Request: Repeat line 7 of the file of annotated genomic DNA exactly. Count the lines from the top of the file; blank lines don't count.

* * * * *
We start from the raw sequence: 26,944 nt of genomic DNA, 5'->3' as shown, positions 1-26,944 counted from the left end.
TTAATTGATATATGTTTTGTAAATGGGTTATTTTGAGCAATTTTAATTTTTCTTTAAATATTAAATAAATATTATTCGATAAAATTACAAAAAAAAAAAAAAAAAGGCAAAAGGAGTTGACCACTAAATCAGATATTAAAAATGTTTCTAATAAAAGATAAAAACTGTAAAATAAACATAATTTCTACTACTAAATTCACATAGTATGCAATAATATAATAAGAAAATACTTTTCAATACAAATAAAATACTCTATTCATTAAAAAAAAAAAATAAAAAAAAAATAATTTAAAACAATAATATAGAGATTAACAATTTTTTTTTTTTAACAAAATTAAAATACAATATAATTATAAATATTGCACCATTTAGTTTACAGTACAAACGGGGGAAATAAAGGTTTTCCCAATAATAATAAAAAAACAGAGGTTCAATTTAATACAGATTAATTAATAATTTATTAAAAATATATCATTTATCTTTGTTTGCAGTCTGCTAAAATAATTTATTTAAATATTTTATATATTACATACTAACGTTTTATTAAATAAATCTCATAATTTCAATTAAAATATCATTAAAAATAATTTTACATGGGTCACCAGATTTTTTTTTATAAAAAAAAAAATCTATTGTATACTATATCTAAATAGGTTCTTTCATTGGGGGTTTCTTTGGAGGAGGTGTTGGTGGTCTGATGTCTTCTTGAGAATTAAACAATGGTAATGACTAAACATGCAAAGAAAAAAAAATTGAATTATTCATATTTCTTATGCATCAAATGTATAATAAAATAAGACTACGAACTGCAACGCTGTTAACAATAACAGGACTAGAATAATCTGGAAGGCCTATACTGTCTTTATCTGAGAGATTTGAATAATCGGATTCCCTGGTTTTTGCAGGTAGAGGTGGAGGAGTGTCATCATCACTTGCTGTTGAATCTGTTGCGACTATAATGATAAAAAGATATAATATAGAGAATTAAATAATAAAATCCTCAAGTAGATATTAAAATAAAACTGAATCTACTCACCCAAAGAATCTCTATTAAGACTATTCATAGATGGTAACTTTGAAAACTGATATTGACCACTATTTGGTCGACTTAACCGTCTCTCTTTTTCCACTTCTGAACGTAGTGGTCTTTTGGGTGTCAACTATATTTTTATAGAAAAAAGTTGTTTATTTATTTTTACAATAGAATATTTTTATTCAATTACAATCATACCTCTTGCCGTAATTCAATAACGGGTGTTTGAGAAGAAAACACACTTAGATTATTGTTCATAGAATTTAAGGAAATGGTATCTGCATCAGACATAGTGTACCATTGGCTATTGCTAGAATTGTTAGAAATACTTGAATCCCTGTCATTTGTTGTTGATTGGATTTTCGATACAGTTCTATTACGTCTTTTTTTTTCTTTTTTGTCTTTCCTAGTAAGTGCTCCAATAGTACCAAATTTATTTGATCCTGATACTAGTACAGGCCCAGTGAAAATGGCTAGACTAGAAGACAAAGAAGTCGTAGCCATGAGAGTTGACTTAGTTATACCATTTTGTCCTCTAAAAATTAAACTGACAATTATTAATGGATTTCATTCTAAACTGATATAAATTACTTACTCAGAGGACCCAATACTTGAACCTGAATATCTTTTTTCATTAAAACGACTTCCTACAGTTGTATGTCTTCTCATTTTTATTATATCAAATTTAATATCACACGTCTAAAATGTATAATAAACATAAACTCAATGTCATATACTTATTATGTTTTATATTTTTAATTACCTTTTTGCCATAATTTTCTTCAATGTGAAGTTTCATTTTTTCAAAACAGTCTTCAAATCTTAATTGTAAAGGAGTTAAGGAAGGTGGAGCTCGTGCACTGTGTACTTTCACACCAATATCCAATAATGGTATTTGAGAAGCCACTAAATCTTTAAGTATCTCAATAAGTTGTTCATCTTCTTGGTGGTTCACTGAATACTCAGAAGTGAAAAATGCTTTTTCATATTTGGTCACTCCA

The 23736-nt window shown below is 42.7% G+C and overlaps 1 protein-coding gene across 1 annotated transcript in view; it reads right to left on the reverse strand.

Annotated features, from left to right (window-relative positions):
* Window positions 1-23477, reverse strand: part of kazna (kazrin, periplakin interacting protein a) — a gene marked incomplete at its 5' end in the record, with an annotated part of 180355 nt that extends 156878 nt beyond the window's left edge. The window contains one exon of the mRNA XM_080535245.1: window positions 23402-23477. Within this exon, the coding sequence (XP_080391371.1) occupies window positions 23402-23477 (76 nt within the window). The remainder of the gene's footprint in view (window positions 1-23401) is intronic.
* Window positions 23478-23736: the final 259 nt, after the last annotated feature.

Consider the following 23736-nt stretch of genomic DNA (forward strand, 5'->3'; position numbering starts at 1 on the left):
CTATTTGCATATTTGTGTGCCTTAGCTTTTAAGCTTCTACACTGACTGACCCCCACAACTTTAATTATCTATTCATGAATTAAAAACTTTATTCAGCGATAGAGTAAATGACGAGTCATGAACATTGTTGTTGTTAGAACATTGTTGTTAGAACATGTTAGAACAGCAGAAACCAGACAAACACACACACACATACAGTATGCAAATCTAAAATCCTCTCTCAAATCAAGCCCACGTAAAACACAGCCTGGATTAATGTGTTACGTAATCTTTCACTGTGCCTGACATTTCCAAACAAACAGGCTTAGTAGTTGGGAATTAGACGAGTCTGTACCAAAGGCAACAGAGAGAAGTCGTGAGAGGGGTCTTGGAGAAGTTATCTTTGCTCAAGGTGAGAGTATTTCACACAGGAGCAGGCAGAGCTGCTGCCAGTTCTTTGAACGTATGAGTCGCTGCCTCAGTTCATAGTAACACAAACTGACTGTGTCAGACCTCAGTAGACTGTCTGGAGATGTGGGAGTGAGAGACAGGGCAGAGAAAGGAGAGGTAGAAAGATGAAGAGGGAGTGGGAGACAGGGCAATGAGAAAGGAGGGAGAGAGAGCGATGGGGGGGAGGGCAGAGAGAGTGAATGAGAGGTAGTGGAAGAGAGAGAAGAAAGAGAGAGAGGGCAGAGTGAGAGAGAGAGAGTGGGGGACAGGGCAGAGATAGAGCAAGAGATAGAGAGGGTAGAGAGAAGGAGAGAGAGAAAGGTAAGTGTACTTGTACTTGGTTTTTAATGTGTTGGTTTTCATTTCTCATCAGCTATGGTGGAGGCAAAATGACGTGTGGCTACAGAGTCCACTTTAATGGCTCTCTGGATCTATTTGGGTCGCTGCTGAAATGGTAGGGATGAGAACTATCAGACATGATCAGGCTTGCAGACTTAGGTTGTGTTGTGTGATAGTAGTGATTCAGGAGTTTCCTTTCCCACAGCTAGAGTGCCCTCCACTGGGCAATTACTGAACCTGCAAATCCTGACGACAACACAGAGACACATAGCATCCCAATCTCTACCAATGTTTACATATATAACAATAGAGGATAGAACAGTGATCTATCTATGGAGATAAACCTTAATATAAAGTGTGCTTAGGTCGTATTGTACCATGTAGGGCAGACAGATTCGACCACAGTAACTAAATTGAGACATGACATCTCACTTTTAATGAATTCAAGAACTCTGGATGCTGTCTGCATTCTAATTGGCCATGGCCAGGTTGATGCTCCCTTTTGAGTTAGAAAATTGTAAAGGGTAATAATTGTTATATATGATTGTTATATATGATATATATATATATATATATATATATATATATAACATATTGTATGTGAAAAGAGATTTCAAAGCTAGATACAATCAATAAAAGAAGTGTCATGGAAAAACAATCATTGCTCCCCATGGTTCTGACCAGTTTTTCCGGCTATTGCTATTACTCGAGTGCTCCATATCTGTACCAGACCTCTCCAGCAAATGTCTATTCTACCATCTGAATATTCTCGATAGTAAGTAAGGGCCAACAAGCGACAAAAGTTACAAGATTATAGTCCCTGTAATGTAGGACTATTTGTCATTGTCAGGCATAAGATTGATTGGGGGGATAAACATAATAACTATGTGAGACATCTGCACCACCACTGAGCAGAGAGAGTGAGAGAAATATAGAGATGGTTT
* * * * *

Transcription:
Consider the following 23736-nt stretch of genomic DNA (forward strand, 5'->3'; position numbering starts at 1 on the left):